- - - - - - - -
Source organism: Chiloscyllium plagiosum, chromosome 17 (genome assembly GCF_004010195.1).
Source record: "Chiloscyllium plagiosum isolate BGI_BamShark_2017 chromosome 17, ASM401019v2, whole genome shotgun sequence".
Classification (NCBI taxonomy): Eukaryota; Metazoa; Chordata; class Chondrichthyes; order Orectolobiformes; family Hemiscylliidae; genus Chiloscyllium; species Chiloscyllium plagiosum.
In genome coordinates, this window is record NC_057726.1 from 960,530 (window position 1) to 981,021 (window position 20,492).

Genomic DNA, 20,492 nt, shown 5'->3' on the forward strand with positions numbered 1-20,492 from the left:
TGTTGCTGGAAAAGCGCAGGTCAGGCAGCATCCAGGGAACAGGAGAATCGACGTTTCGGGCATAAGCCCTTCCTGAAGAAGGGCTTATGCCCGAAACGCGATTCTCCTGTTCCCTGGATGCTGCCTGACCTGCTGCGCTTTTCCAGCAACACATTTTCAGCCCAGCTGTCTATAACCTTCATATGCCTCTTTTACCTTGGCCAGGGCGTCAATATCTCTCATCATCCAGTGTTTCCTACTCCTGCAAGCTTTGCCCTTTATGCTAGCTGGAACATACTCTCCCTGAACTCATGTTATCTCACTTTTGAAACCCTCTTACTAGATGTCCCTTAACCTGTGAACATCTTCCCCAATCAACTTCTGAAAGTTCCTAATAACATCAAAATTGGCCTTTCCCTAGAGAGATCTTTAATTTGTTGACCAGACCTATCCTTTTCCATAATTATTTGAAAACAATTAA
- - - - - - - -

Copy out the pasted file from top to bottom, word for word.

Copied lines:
Source organism: Chiloscyllium plagiosum, chromosome 17 (genome assembly GCF_004010195.1).
Source record: "Chiloscyllium plagiosum isolate BGI_BamShark_2017 chromosome 17, ASM401019v2, whole genome shotgun sequence".
Classification (NCBI taxonomy): Eukaryota; Metazoa; Chordata; class Chondrichthyes; order Orectolobiformes; family Hemiscylliidae; genus Chiloscyllium; species Chiloscyllium plagiosum.
In genome coordinates, this window is record NC_057726.1 from 960,530 (window position 1) to 981,021 (window position 20,492).

Genomic DNA, 20,492 nt, shown 5'->3' on the forward strand with positions numbered 1-20,492 from the left:
TGTTGCTGGAAAAGCGCAGGTCAGGCAGCATCCAGGGAACAGGAGAATCGACGTTTCGGGCATAAGCCCTTCCTGAAGAAGGGCTTATGCCCGAAACGCGATTCTCCTGTTCCCTGGATGCTGCCTGACCTGCTGCGCTTTTCCAGCAACACATTTTCAGCCCAGCTGTCTATAACCTTCATATGCCTCTTTTACCTTGGCCAGGGCGTCAATATCTCTCATCATCCAGTGTTTCCTACTCCTGCAAGCTTTGCCCTTTATGCTAGCTGGAACATACTCTCCCTGAACTCATGTTATCTCACTTTTGAAACCCTCTTACTAGATGTCCCTTAACCTGTGAACATCTTCCCCAATCAACTTCTGAAAGTTCCTAATAACATCAAAATTGGCCTTTCCCTAGAGAGATCTTTAATTTGTTGACCAGACCTATCCTTTTCCATAATTATTTGAAAACAATTAA